Thailand is heaven – whatever that mean. But be warned. Things are changing and are changing fast in Thailand after the military coup.
Richard Bennett, Amnesty International’s Asia-Pacific Director, said: “Three months since the coup, a picture emerges from our investigations of widespread and far-reaching human rights violations perpetrated by the military government.
“It has become part of the military government’s modus operandi to crack down on the smallest forms of dissent, such as wearing T-shirts that could ‘promote division’ or reading certain books and eating sandwiches in public in symbolic protest against military rule.”
The Amnesty report said that military authorities have imposed “sweeping restrictions on the rights to freedom of expression and peaceful assembly, which has had a chilling effect on public debate and led to widespread self-censorship.”
Below are eight activities that have been reportedly banned by the NCPO (National Council for Peace and Order):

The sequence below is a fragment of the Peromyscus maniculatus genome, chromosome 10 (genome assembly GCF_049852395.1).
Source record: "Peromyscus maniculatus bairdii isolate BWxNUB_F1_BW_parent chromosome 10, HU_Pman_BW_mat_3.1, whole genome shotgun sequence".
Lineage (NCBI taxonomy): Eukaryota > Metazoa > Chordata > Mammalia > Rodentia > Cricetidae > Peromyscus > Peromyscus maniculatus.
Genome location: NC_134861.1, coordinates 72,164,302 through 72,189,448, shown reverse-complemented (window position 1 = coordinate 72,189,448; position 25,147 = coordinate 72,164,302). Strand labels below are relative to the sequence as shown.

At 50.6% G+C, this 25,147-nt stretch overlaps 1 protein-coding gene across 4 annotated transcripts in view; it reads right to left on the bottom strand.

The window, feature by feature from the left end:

Wearing T-shirts that could ‘promote division’
Red and yellow t-shirts often associated with certain political movements – so don’t wear them in public.
Eating sandwiches in public
Amnesty said that “sandwiches became symbolic of peaceful resistance at one point, leading state-run newspapers to warn people against eating sandwiches, and a senior police chief to say they are keeping a close eye on sandwich eaters.”
Reading certain books
Protestors have reportedly been arrested for reading George Orwell’s Nineteen Eighty-Four and a screening of the film in Bangkok was cancelled in June by authorities
Posting anything deemed critical of the military online
“Hundreds of websites have been taken down or blocked,” Amnesty said, ““censorship panels” have been set up to monitor media, and people have been threatened with imprisonment for posting anything deemed critical of the military online.”
Gatherings of more than five people
“A ban on gatherings of more than five people has been in effect since martial law was imposed, in clear violation of the right to freedom of peaceful assembly,” the report stated.
Raising a “Hunger Games” salute
A three-fingered sign used by protestors became an unofficial symbol of resistance after the coup and bore a strong resemblance to that used in the dystopian Hollywood blockbuster.
Being labelled “problematic”, or a political activist “When the military took over, they summoned several hundred people they deemed problematic, and ordered them to report to the authorities,” Amnesty reported.
Playing a non-approved computer game
Tropico 5, in which players set up their own military dictatorship in a fictional paradise, has been banned.